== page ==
Steven Spielberg’s long in the works biopic of Abraham Lincoln could have easily been retitled, The Thirteenth Amendment: The Movie, such is the narrow band of focus. Lincoln is an engrossing, handsomely mounted study in the political machinations that went into passing the 13th amendment to outlaw slavery. Unless you’re a fan of history of politics, I can’t imagine that this movie is going to prove that engaging for you. This is a big movie about Big Moments with lots of people with beards giving speeches. Daniel Day-Lewis does a tremendous job as our titular sixteenth president, giving the man more foibles and traces of humanity than I can remember from any screen portrayal. Liam Neeson (The Grey) had long been attached to be Spielberg’s Lincoln, but I cannot fathom any other actor in the role after seeing Day-Lewis’s amazing work. I think he’s a shoo-in for his third Oscar. It’s intriguing to witness what a political animal Lincoln was, able to play off different sides to get his way. In the end, you may even feel a stir of patriotic pride, inspired by the good that government can grant with the right leaders for the right causes. The supporting cast all provide great performances, from Sally Field as the volatile Mrs. Lincoln, to James Spader as a conniving lobbyist, to Tommy Lee Jones as a stubborn curmudgeon… so basically Tommy Lee Jones. Just about every speaking part is a recognizable character actor. Who’s going to turn down the prospect of a Spielberg Lincoln movie? The tighter window of focus allows the movie greater depth as an important political juncture in our nation’s history, but Lincoln could have also been the 19th century equivalent of that Schoolhouse Rock song, “I’m Just a Bill.” This is an easy movie to admire but I think a more difficult film to love, to fully embrace.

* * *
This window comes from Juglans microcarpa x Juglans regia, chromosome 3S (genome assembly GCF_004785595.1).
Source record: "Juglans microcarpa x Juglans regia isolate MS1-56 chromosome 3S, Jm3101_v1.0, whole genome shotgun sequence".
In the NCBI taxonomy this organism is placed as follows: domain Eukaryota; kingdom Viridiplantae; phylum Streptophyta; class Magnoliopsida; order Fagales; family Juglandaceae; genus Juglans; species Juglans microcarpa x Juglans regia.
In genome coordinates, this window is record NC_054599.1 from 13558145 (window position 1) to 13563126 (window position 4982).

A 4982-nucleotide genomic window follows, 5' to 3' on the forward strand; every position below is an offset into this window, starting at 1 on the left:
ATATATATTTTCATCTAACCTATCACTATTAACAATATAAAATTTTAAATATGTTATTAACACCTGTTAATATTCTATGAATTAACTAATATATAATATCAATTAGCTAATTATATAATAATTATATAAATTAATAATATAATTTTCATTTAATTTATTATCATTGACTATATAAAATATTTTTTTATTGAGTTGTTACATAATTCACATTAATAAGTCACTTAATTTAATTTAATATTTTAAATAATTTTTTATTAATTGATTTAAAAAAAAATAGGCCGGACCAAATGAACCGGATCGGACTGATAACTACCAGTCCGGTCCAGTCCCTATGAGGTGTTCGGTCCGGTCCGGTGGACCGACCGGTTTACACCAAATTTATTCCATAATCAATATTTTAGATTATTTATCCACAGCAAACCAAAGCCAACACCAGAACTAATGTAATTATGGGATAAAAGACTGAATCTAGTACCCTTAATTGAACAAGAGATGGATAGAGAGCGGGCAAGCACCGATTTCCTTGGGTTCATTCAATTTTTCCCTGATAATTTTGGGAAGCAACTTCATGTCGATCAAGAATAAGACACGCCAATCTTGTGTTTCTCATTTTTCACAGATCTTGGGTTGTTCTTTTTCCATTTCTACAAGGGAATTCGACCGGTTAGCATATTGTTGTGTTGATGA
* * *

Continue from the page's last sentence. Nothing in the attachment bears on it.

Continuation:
Nate’s Grade: B+